But one very valid critique of nationalism is that it tends to de-emphasize the class conflict between labor and capital by subsuming both into a mythical unified nation state. This is where a Nationalist Left needs to explain that the goal is to tie local capital to local labor; that if a company wants access to a nation’s markets, it needs to employ a nation’s labor. The class struggle continues but the nation’s border are enlisted to tie one of capital’s hands behind its back. A Nationalist party that contains elements of Right and Left would inevitably beat the legacy neo-liberal Left and Right parties as the number of losers from globalization is only growing and eventually they will band together to defeat the ever diminishing number of global winners. The big hurdle right now facing Nationalists of any stripe is to get through the legacy party’s clouds of racist accusation chaff.

    1. Banger

      This basically the critique I had about illegal immigration in the U.S. and the leftist support of it. When I was allowed to comment some years back on DKOS and I mentioned that illegal immigration is a problem I was called a racist. In fact illegal immigration was a conscious and calculated policy by the corporate sector to lower wages and make working conditions worse for all workers and the fact the left supported that project shows its collective stupidity.

      This issue is one reason the left has lost its connection to the working class and is currently dead. I think your example is a good one–forcing the integration of disparate cultures in a no- or slow-growth economy is not good for community. Europeans are not used to the process and have been more traumatized than Americans.

      1. digi_owl

        What you are looking at is the social left overruling the economic left, with the social left thinking that everything will be just fine if the world join hands and sing…

        1. yup

          Most of them don’t ever seem to get out of their University enclaves and the muslim women there aren’t the same as the ones pushing out babies by sixteen. Even then, some of them know to hide their more extremist views when out in public.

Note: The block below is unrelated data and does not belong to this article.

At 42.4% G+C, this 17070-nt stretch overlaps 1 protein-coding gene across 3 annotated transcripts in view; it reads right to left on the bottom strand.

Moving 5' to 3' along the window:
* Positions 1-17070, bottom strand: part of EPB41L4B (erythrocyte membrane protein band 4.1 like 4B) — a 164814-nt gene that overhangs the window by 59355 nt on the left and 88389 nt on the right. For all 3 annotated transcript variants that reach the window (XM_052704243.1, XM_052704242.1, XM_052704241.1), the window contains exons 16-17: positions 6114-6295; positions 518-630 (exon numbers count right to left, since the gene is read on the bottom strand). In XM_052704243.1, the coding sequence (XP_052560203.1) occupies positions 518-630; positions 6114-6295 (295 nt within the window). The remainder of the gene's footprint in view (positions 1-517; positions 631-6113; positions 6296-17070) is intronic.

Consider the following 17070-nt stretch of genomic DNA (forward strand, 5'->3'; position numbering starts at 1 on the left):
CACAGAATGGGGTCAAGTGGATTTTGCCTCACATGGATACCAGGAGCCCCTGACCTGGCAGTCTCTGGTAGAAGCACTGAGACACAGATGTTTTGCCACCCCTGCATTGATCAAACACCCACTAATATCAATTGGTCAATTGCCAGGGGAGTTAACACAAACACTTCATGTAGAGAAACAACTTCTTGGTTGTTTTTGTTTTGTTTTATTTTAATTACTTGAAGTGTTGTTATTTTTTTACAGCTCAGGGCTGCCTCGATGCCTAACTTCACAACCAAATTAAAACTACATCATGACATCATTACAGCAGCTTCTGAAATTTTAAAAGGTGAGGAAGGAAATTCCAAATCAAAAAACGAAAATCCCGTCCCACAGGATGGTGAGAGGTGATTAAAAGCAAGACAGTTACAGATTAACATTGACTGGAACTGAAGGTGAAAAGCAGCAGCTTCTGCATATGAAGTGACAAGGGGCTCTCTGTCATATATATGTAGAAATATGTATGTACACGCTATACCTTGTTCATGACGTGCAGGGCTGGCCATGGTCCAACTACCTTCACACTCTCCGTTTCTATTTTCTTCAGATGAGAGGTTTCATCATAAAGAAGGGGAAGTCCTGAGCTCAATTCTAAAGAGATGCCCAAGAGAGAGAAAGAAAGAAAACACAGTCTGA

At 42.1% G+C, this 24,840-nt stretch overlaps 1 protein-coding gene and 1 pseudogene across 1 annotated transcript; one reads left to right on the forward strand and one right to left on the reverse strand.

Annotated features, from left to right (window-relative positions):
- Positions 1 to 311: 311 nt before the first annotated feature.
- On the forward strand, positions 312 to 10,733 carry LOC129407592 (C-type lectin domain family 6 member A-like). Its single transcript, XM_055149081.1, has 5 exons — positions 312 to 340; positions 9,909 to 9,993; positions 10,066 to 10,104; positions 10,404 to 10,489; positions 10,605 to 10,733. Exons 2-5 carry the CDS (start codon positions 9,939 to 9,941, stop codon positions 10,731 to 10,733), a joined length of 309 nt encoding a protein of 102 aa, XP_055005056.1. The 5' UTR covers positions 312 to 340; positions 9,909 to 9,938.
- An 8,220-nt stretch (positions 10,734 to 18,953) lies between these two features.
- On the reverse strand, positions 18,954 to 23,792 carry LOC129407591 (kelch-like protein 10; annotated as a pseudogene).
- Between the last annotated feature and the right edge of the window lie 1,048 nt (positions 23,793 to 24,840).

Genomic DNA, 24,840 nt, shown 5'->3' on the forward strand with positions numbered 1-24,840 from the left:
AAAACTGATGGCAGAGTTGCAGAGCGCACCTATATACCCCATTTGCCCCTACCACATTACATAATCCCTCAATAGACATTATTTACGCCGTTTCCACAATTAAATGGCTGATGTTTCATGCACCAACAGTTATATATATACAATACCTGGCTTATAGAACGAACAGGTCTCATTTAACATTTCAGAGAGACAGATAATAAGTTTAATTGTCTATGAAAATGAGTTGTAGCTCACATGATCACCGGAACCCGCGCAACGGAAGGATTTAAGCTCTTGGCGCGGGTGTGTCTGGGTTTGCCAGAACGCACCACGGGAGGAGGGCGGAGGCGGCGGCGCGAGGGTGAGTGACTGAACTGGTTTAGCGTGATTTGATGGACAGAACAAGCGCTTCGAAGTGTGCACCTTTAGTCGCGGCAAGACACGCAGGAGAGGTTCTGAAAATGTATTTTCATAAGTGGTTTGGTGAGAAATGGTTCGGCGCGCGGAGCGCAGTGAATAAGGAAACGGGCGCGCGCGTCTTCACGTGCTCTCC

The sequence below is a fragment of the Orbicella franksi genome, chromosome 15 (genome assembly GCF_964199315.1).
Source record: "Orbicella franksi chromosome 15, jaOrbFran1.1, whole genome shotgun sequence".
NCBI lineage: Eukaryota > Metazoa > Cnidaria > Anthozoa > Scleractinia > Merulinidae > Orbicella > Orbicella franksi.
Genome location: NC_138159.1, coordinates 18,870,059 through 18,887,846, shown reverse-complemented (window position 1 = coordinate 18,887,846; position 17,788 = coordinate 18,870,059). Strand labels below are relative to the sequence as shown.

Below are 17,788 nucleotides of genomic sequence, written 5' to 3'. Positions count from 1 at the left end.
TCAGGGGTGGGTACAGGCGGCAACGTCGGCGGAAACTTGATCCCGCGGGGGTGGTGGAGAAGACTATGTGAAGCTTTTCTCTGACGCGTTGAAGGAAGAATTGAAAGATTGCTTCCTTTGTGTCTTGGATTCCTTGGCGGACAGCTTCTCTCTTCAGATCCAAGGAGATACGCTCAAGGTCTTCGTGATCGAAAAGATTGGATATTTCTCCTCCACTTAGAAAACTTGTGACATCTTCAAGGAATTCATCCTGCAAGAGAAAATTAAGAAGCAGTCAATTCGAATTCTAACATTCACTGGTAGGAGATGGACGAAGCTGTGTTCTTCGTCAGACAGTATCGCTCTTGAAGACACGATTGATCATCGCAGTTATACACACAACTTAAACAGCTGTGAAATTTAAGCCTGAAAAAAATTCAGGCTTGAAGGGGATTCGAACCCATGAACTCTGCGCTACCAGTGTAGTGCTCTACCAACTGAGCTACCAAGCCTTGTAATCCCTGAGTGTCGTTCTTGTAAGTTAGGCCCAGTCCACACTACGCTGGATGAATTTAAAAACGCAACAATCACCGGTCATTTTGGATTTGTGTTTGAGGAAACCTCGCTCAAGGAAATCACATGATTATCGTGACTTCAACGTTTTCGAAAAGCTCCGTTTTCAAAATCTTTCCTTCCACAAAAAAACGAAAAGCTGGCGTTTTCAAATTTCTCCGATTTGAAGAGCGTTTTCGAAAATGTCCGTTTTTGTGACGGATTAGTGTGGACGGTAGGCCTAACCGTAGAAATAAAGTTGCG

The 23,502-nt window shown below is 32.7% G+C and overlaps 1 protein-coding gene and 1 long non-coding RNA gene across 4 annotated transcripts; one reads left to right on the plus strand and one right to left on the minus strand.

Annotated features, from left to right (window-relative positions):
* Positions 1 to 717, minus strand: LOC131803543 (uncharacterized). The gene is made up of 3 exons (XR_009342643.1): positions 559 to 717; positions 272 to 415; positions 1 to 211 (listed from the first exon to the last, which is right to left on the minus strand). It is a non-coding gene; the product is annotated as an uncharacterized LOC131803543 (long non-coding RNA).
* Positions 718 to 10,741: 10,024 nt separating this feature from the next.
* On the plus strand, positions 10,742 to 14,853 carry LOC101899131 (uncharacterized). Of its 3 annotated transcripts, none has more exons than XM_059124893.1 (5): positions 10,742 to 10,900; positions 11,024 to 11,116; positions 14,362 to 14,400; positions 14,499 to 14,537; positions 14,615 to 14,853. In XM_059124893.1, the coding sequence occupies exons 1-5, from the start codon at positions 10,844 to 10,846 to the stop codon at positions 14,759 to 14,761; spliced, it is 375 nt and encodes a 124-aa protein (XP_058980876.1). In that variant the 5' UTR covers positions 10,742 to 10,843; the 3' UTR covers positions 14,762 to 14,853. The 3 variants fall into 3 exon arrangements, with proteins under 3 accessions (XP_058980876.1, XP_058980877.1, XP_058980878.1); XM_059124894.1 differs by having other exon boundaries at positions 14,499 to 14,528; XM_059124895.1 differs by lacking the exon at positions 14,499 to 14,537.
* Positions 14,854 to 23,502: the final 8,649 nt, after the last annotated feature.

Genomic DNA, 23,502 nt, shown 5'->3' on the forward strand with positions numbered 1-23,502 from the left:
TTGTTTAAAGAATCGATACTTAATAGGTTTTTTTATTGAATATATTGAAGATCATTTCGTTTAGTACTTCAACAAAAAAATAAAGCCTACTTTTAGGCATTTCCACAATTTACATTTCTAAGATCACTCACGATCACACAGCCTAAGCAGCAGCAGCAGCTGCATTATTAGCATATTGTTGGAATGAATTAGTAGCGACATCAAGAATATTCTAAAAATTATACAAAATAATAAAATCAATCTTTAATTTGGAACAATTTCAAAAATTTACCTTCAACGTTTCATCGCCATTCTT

Sharia Law and the various institutions are not compatible with western ones. On top of it, like many branches of Christianity, it actively seeks more converts. Any culture clash is inevitable.

          And yeah, it’s easy to dismiss ALL arguments suggesting immigration be restricted as ‘racist’ because then you don’t really have to look at the suggestions too closely and start to wonder if they might have a valid point. Genuine refugees (like women or gays who want to escape oppression or couples who want to escape their families rigid views so they can marry) are one thing but far too many are simple economic migrants who want a ‘better life’ in a material sense only but want to bring their repressive traditions with them. Honestly, they should stay at home.

          Somewhere a line will have to be drawn by someone and if the so-called Left are too cowardly to do it, and stand once more by Labour and economic issues, than the Right, unfortunately, will have to take their place. Because somebody does. Orwell complained about how effete the Left (Fabians, etc.) were in the twenties and thirties and look what happened.

          Even worse, the Left have lost it on the global warming issue to. The average person isn’t being fooled, isn’t buying the propaganda that carbon credits or taxpayer money thrown at windmills is going to do a sodding thing, and their sick of ever-rising energy costs and food costs already.